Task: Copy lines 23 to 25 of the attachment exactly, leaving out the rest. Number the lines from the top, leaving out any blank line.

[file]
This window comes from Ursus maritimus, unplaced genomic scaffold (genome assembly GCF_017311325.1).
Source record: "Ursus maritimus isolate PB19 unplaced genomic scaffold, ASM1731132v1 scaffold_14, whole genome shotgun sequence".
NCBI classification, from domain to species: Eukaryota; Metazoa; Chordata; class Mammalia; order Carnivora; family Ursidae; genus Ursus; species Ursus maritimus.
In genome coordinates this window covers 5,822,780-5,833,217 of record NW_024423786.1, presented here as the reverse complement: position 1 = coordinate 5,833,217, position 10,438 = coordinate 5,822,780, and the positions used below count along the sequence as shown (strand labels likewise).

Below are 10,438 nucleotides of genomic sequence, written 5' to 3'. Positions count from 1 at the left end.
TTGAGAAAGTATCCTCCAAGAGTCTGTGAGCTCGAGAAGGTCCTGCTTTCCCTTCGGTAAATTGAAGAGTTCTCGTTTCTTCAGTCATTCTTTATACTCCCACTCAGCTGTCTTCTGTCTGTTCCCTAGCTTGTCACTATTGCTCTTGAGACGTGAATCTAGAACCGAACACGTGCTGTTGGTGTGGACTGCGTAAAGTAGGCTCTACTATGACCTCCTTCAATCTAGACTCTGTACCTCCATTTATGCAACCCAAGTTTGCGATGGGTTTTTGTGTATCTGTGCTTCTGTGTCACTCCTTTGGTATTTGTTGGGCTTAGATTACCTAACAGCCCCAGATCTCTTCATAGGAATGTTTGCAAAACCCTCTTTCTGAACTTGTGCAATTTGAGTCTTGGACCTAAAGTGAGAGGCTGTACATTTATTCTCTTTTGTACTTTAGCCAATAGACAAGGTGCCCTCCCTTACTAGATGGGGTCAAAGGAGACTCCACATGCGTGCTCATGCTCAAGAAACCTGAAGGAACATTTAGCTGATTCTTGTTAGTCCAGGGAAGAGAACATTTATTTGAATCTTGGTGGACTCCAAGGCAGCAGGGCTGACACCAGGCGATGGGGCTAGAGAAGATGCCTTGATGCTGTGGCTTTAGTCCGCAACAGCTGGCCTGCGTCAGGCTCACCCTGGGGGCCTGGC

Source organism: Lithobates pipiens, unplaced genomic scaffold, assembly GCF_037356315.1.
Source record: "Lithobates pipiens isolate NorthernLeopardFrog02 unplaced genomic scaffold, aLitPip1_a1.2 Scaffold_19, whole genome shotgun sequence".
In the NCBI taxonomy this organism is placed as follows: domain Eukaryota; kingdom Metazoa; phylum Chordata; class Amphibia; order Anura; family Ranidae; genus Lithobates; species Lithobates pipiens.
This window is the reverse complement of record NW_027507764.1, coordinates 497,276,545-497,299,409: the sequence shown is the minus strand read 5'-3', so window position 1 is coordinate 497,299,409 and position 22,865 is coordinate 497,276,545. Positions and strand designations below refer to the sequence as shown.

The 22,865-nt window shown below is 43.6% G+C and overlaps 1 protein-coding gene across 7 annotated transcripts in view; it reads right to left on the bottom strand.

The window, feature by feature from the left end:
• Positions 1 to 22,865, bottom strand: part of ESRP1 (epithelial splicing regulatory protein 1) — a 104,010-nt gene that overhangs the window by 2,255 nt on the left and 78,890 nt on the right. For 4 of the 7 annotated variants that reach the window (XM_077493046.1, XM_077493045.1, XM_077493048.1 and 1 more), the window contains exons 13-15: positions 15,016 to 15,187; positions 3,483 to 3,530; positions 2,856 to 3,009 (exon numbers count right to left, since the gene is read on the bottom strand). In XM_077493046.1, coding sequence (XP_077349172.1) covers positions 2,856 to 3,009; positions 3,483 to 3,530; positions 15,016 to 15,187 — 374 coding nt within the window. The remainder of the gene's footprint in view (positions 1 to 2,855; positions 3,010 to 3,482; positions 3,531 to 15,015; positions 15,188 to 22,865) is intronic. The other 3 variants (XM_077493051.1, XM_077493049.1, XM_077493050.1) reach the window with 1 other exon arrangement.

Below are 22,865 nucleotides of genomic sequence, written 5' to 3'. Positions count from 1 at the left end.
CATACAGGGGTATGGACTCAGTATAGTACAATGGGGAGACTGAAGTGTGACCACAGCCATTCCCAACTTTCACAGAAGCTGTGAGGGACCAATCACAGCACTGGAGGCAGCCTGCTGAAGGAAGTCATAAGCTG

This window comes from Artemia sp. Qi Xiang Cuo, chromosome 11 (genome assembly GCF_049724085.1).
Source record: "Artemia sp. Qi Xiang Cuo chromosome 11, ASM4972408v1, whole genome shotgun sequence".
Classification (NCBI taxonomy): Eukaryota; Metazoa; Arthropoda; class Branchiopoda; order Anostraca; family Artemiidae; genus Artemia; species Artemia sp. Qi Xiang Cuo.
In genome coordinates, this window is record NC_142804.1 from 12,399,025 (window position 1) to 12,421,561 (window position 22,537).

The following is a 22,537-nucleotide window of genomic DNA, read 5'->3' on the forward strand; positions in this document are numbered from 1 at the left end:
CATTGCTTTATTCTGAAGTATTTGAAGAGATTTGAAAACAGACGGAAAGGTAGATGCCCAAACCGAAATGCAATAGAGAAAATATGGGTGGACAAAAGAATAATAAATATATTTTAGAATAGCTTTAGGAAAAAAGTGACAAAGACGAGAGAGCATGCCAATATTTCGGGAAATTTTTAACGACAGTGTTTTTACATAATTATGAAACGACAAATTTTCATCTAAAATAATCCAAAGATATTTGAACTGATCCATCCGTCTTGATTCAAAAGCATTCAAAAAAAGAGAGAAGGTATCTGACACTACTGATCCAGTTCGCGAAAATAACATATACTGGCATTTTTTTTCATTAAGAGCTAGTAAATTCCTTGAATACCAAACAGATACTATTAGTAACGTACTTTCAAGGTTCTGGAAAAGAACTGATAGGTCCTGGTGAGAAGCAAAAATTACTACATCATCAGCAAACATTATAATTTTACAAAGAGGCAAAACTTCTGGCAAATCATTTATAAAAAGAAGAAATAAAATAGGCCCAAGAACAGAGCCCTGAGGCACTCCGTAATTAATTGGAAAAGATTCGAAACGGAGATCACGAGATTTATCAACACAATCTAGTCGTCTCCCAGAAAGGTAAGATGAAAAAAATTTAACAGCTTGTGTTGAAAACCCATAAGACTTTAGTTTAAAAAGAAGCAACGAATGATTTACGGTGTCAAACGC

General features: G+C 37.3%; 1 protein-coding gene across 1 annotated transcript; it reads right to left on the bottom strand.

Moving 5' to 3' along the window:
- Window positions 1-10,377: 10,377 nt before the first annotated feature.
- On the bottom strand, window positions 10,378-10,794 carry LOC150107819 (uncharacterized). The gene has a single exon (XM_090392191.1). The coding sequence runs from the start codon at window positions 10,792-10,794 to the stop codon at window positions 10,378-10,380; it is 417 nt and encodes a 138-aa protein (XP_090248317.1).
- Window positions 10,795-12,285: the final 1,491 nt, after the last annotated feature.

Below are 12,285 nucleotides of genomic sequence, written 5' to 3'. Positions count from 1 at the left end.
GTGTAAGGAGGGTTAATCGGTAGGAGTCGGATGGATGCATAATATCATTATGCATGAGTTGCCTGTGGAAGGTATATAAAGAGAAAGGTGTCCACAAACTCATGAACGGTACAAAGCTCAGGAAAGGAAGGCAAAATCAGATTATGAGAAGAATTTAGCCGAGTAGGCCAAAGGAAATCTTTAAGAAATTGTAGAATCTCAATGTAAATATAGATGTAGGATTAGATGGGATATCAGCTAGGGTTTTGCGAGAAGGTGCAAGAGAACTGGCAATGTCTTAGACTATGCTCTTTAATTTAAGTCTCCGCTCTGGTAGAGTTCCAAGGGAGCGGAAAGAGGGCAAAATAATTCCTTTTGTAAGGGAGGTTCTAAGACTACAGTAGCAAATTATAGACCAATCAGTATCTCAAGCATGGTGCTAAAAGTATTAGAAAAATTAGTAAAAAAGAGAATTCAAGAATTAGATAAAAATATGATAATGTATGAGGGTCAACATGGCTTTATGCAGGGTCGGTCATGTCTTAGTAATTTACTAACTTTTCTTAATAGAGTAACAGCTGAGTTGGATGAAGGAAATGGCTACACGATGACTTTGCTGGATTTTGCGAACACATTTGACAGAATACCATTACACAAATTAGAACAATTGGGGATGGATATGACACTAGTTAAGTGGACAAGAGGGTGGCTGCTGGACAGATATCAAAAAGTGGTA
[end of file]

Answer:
Moving 5' to 3' along the window:
- Window positions 1-10,377: 10,377 nt before the first annotated feature.
- On the bottom strand, window positions 10,378-10,794 carry LOC150107819 (uncharacterized). The gene has a single exon (XM_090392191.1). The coding sequence runs from the start codon at window positions 10,792-10,794 to the stop codon at window positions 10,378-10,380; it is 417 nt and encodes a 138-aa protein (XP_090248317.1).